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Open Innovation and SMEs: Exploring Public Policy and the Scope for Improvements in University Based Public Programmes through a Multidisciplinary Lens

Research output: Contribution to journalJournal article

Published
<mark>Journal publication date</mark>2012
<mark>Journal</mark>International Journal of Entrepreneurial Behaviour and Research
Issue number4
Volume18
Number of pages20
Pages (from-to)457-476
Publication statusPublished
Original languageEnglish

Abstract

Purpose – The purpose of this paper is to explore, through the use of a multidisciplinary lens, the policy context and the scope for improvements in university-based public programmes focused on improving innovation in small and medium enterprises (SMEs).

Design/methodology/approach – The authors use the street-level bureaucracy (SLB), combined with the systems of innovation approach (SIA) and diagnostic analysis (DA) to understand the context components that impact on public programme services. The study is part of a research programme oriented to the diffusion of information systems in SMEs and which used original interview-based programme support case studies, interviews with regional policy managers, and documentation relating to the policy system and different public programmes. Although the empirical work was UK and European Union centric the results of the research have wide applicability.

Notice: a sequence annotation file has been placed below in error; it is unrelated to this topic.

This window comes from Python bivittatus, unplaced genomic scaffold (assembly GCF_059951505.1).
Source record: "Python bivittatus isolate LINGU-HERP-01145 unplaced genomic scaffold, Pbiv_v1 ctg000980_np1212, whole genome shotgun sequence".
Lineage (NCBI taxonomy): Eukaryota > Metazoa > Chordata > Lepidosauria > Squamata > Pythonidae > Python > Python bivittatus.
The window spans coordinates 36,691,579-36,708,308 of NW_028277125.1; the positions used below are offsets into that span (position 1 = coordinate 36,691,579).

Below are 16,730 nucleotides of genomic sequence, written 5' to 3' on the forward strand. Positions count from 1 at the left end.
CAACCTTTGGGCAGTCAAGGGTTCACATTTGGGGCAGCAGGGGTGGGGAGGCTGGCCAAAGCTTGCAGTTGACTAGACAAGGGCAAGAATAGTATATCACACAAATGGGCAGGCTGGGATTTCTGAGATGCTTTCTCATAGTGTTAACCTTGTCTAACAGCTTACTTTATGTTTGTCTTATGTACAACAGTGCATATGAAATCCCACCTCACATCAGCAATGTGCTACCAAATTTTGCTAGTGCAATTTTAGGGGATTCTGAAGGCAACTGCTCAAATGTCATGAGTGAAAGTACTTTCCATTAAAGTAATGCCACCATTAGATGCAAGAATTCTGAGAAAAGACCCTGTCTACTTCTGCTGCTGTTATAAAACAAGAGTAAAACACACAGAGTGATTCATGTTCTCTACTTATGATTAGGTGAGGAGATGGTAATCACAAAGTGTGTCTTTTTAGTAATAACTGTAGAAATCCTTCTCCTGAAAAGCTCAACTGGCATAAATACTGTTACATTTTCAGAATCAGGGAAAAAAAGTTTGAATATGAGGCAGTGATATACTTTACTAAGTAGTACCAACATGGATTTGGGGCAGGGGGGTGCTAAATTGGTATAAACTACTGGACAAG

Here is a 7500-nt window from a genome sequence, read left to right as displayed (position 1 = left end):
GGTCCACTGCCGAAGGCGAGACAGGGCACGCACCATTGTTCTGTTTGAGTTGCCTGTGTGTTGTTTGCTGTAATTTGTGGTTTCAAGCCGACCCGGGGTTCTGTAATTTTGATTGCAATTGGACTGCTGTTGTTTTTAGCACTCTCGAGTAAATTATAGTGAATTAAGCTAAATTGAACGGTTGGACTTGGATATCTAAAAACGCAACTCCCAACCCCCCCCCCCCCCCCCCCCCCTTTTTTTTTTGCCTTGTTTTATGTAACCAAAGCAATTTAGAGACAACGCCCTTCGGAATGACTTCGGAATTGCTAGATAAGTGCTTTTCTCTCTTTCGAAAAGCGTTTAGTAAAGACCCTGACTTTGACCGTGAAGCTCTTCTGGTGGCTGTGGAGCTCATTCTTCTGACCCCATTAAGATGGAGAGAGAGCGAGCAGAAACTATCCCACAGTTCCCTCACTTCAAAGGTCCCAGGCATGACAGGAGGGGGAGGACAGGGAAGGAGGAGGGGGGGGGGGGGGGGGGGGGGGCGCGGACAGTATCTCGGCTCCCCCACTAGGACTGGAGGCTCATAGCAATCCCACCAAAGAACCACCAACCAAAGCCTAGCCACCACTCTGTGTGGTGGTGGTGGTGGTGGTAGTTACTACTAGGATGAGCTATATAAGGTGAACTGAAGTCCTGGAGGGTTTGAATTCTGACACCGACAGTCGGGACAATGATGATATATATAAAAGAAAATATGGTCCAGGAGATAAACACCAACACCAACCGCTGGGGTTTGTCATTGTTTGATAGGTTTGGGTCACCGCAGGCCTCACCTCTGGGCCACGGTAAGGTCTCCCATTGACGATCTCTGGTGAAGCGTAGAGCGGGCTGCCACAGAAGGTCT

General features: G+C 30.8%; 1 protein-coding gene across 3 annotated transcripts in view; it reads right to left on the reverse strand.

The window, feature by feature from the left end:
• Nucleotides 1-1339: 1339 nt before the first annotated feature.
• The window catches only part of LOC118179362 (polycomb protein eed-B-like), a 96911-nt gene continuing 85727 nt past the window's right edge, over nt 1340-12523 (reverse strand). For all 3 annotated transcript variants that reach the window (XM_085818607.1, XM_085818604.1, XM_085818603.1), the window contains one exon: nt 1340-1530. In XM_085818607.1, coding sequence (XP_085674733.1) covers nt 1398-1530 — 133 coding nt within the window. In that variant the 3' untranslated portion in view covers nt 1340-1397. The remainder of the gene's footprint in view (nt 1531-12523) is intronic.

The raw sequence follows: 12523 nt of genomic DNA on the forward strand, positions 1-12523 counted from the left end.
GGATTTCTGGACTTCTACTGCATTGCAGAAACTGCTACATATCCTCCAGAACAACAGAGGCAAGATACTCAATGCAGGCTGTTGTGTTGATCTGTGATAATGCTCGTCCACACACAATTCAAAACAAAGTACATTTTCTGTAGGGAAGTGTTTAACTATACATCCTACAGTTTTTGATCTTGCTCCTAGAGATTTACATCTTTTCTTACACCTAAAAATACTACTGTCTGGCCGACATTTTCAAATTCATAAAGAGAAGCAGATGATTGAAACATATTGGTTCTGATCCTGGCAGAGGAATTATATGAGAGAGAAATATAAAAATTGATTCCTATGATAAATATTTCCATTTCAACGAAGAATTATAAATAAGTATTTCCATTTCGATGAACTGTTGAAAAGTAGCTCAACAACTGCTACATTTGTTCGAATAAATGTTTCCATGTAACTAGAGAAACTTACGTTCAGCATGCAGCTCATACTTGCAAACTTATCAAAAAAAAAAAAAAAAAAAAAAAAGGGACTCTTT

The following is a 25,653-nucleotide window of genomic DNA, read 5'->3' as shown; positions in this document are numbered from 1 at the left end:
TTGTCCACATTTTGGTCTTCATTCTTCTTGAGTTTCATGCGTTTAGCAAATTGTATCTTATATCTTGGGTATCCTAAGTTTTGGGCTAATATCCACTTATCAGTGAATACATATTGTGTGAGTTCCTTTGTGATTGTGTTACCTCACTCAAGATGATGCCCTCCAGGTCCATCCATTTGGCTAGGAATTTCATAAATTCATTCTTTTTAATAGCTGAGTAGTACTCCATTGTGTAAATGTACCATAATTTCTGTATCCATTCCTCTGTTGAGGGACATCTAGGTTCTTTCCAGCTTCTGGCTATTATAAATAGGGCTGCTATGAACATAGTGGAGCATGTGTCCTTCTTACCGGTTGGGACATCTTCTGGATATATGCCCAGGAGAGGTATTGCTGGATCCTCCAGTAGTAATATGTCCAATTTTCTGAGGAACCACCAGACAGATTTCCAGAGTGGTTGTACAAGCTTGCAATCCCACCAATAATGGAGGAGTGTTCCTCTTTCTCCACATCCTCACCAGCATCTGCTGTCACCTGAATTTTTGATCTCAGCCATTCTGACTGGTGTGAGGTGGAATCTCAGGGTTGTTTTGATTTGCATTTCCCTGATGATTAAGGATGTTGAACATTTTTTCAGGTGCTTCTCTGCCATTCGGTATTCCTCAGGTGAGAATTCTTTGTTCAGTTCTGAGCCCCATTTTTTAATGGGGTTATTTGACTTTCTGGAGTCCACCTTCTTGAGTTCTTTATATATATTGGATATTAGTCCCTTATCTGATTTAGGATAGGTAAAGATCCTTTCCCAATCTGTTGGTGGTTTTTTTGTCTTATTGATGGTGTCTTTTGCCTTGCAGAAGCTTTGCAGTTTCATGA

Findings – The paper establishes the importance of programme contexts for diagnosing and providing a basis for public programme improvements. It further demonstrates the robustness of the context analysis framework to provide insights into proposed policy changes. The responsibility of improving programme contexts relies on actors that operate outside programme organisations, for instance EU funding bodies, government departments in charge of SME policies, public-private partnerships, and private evaluators. Given this complexity it is suggested that SME associations have a potentially important role in increasing participation by SMEs in the public programme for innovation and knowledge support policy. Despite possible policy changes the requirement for public programme support for innovation and hence the role of universities as programme providers is confirmed and expanded.

Research limitations/implications – The results demonstrate the value of a multidisciplinary framework to analyse programme interventions at both macro and micro levels and provide a basis for programme policy and policy implementation improvements.

Originality/value – This research is a novel attempt to use the SLB, SIA and DA to public programme university-based interventions in SMEs and SME policies in general. It complements extant research on open innovation and knowledge exchange by extending the concept of public programme contexts. Beneficiaries of the findings include policy makers, programme organisations, universities, SME associations, and researchers.